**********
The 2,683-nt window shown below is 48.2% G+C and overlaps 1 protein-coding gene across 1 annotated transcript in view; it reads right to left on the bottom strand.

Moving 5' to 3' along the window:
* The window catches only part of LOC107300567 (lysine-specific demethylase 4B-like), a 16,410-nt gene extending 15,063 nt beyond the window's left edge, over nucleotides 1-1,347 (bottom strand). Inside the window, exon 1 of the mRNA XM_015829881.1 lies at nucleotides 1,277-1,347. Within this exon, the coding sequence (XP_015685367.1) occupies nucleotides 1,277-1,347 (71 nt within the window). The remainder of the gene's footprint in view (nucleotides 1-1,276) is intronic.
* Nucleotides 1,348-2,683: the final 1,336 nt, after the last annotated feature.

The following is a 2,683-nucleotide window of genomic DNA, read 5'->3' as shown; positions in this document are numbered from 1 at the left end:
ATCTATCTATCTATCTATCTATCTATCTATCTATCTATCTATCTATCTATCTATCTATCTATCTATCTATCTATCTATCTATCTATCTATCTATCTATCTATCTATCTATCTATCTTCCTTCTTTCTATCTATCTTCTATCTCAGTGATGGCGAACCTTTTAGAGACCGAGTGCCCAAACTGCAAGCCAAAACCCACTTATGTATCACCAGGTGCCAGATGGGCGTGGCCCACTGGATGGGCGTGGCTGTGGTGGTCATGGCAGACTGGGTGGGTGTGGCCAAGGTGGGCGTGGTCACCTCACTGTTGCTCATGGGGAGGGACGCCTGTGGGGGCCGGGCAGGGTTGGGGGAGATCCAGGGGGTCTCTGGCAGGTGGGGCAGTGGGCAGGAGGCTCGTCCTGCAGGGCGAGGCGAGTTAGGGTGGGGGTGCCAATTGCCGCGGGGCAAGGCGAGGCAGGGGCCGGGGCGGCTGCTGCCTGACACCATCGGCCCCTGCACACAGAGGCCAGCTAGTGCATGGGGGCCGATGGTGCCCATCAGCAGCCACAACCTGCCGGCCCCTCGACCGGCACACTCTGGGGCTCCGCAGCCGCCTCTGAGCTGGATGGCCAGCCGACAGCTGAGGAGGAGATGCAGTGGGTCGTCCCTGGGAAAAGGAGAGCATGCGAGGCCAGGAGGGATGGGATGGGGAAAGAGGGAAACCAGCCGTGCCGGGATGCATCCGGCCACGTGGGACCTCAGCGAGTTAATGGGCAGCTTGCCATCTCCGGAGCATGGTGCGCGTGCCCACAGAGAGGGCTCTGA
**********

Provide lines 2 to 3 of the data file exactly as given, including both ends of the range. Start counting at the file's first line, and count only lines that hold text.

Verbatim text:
Moving 5' to 3' along the window:
* The window catches only part of LOC107300567 (lysine-specific demethylase 4B-like), a 16,410-nt gene extending 15,063 nt beyond the window's left edge, over nucleotides 1-1,347 (bottom strand). Inside the window, exon 1 of the mRNA XM_015829881.1 lies at nucleotides 1,277-1,347. Within this exon, the coding sequence (XP_015685367.1) occupies nucleotides 1,277-1,347 (71 nt within the window). The remainder of the gene's footprint in view (nucleotides 1-1,276) is intronic.